July 1st, 2018 marks the implementation of several common-sense changes that the Indiana Legislature recently made to Indiana’s medical consent statute (I.C. 16-36-1-1 et. seq.)
If a person becomes incapable of making their own health care choices and doesn’t have written advance directives in place, Indiana law now has the following “priority order” of people who can make these choices on an individual’s behalf:
- A judicially appointed guardian of the person
- Adult Child
- Adult sibling
- Adult grandchild
- Nearest relative in next degree of kinship who is not listed in sections 2-7
- Friend who:
- Is an adult;
- Has maintained regular contact with the individual and;
- Is familiar with the individual’s activities, health and religious or moral beliefs.
- The individual’s religious superior, if the individual is a member of a religious order
If there’s more than one member of a voting group, then they must try to reach a collaborative consensus. If they can’t agree, then the majority rules.
The new law also specifies that the following people can’t make health care decisions:
- A spouse if the individual legally separated (or the spouse is the reason that the individual is hospitalized.)
- A person who is subjected to a protective order involving the individual
- A person who is subjected to pending criminal charges involving the individual
- A person the individual intentionally excluded when he or she signed advance directives
So, what practically happens when there is no advance directive and a person can’t consent to healthcare? In that case, the person’s care providers are required to conduct a “reasonable inquiry” to determine who can consent.
The good news? By naming a health care representative or a health care power of attorney, you can take charge of these choices yourself and decide who will speak for you if you can’t. We can help.
Good health is such a very precious thing. So eat your veggies, do some yoga, and be empowered!
Talking about health care choices won’t kill you.
Happy New Year to you and yours!
Here’s to eating clean, moving more, being more intentional with time, and getting those little ducks in a row.
We usually get a deluge of estate planning inquiries in January as people make good on those resolutions.
Let us know if we can help.
(We’ll provide the caffeine.)
Planning travels to see family in the coming weeks?
In between cookie baking and movie marathons, many clients have shared that these visits are a good time to take stock of any changes in an elder loved one’s health, appearance, or environment.
If you notice changes during your visit, try to gently assess the circumstances while you’re together to determine if help is needed.
We’re here to serve as an elder law resource, but we’re also happy to serve as “connectors” to other community resources for your family.
Safe travels and warm wishes during your holiday season . . .
As an extension of her law practice, Stasia regularly performs at musical events benefitting local organizations who support elders and individuals with special needs.
“Pam’s Party: A Joy’s House Open House” will be held on the evening of Thursday, July 27th @ 6:30pm at Joy’s House in Broad Ripple Village. It’s a celebration to honor caregivers and Guest/potential new Guests.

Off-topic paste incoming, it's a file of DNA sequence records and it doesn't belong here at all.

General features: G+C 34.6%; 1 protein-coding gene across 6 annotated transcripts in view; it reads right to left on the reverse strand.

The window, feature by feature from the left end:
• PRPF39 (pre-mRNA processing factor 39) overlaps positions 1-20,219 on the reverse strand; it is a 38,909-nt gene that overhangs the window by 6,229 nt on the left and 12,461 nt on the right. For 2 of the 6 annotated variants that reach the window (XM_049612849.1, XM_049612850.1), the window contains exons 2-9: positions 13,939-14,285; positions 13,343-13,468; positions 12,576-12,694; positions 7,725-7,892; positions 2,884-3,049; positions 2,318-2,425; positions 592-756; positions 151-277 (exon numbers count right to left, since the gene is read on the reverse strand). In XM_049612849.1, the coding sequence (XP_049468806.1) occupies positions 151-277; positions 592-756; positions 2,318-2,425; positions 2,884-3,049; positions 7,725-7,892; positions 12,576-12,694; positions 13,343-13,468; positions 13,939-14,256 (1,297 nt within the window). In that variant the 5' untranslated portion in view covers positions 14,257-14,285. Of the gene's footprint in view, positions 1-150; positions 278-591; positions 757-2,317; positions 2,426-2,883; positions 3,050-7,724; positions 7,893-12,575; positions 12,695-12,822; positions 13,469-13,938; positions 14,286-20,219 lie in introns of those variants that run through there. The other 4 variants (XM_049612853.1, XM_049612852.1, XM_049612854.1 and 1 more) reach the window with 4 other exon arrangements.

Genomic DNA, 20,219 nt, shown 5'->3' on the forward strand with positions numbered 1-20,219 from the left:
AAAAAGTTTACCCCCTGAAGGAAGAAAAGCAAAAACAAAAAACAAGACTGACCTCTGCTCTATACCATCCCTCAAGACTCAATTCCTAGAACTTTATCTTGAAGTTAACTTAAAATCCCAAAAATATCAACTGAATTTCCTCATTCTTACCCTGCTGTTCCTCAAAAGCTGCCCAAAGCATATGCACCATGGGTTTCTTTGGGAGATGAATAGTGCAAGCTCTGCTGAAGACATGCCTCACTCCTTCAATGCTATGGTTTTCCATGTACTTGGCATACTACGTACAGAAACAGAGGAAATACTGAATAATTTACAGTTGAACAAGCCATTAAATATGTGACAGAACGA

This open house is free to attend, but you may wish to bring cash for supper and activities, which will be available for purchase.
Hope to see you there!
Did you know that slightly more than 19 percent of Indiana’s population is represented by adults and kids with disabilities?
March is Disability Awareness Month in Indiana and we’re especially appreciative of this year’s campaign theme- “I’m Not Your Inspiration.”
Often, people with disabilities who are successful, athletic, employed, or simply good neighbors are put in the spotlight as inspiration to others. This year’s campaign theme emphasizes that people with disabilities are people first-people who want to be fully included in their communities, just like everyone else.
You can learn more about Disability Awareness Month here.
Questions about planning for your loved one with disabilities?
We can help.
Stamps. Snow globes. Clocks.
Many of our estate planning clients collect all sorts of curious and wonderful things!
We have worked with clients to make gifts of antique train sets, beloved comic books, or artwork.
Some of these items have significant monetary value or are historical artifacts that eventually end up in museum collections. Others are priceless because of the stories and sentimental value behind them.
What is precious to you? How can we help you to create a legacy of generosity?
One of the best things about elder law is that it gives us the opportunity to forge relationships (and learn valuable lessons) from some very wise elders.
While some of our conversations do center around planning for the eventuality of illness, death, or loss, an equal amount of time is often devoted to the legacies of love, connection, accomplishment, and meaning.
We learn so much in the process of helping.
We love this quote from this recent New York Times article:
” A paradox of old age is that older people have a greater sense of well-being than younger ones — not because they’re unreservedly blissful, but because they accept a mixture of happiness and sadness in their lives, and leverage this mixture when events come their way. They waste less time on anger, stress and worry.”